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Alternative Banks Appeal to Younger Generations: Report

A survey from Accenture looks at the banking habits of those between the age of 18 and 34.

Forty percent of North American bank customers would switch to a online-only bank, while nearly that many say they would be comfortable banking with a technology company, according to a survey from Accenture.

The consulting company polled nearly 4,000 retail bank customers in the United States and Canada on their banking habits. The survey found that 39 percent of customers 18 to 34 years old would consider switching to a branchless bank, compared with 29 percent of customers between the ages of 35 to 55 and 16 percent of customers over 55.

The survey also found that significant percentages of consumers — particularly younger ones — would be open to banking with technology players such as Google, Amazon and Apple if those companies were to offer such services. The survey founded that 72 percent of consumers age 18 to 34 would be "likely" or "very likely" to bank with at least one technology, telecommunications, retail, or shipping/postal company that they do business with if they offered banking services. More than half (55 percent) of consumers age 35 to 54, and 27 percent of those ages 55 and older said the same.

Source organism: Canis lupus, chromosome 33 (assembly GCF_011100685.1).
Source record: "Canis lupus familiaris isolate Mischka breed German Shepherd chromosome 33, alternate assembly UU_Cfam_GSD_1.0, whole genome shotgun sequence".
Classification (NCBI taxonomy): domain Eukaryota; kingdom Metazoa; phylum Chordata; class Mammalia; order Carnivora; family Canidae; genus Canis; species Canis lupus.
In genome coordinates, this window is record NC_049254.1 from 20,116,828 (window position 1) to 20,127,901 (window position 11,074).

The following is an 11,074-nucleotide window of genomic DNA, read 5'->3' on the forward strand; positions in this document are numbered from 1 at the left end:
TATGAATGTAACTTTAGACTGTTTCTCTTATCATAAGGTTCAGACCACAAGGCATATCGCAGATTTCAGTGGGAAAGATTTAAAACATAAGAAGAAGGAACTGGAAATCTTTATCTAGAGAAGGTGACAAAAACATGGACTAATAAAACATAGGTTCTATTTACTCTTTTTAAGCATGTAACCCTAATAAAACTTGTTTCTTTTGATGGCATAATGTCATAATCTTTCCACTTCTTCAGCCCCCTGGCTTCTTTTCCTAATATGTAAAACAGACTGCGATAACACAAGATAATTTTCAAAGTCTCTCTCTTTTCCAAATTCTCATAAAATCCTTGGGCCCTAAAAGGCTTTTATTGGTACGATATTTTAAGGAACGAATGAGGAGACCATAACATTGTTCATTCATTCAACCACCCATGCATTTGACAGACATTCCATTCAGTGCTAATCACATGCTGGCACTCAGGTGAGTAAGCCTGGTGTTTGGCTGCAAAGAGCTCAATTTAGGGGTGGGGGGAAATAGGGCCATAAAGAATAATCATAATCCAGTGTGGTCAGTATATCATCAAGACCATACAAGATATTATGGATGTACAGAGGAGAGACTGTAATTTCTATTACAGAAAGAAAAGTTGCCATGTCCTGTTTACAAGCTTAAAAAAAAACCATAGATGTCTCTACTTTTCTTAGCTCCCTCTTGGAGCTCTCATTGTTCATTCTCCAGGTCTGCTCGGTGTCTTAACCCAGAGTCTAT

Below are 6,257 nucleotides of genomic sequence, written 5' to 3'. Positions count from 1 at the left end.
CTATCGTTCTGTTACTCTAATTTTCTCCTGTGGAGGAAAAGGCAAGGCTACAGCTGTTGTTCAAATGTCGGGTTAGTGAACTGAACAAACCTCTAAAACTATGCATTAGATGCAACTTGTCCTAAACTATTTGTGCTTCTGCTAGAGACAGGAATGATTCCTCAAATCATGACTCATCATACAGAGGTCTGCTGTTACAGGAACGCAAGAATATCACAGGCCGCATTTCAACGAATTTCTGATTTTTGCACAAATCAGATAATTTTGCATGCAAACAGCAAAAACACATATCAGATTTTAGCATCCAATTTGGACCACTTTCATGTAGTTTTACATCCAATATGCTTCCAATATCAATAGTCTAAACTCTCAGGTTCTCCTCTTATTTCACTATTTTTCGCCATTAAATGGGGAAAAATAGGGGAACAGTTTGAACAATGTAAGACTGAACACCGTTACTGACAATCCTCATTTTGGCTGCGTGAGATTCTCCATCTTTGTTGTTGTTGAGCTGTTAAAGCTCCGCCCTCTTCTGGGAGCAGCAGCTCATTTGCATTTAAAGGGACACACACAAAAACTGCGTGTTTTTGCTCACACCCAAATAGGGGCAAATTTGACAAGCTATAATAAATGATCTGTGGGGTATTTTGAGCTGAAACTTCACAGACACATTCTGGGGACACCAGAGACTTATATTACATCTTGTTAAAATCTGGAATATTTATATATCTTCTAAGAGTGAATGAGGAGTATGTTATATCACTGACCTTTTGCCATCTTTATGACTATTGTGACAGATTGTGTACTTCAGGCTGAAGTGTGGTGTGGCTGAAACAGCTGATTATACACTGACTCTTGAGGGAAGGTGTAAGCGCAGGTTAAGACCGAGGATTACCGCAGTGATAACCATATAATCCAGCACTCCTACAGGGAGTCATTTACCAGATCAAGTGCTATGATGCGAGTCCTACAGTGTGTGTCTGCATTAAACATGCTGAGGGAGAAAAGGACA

Further, younger consumers were also more likely than older consumers to want their banks to offer more services and solutions to help them with financial management and purchases, the survey found. Fifty-five percent of respondents age 18 to 34 said they would like their bank to help with the process buying a car and provide discounts in that process. Fifty-seven percent said they would welcome more help from their bank in the process of purchasing a home.

The younger age group also expressed the most interest in PFM and budgeting services such as "safe to spend" forecasts.

"Tomorrow's consumer is coming of age with a very different perception of what a bank could be," said Wayne Busch, managing director of Accenture's North America Banking practice, in a statement. "Those expectations could become profoundly disruptive to banks if non-bank entrants gain momentum and banks fail to adapt quickly. This will have important implications for the 'digital generation' spanning nearly all age groups."

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Bryan Yurcan is associate editor for Bank Systems and Technology. He has worked in various editorial capacities for newspapers and magazines for the past 8 years. After beginning his career as a municipal and courts reporter for daily newspapers in upstate New York, Bryan has ... View Full Bio

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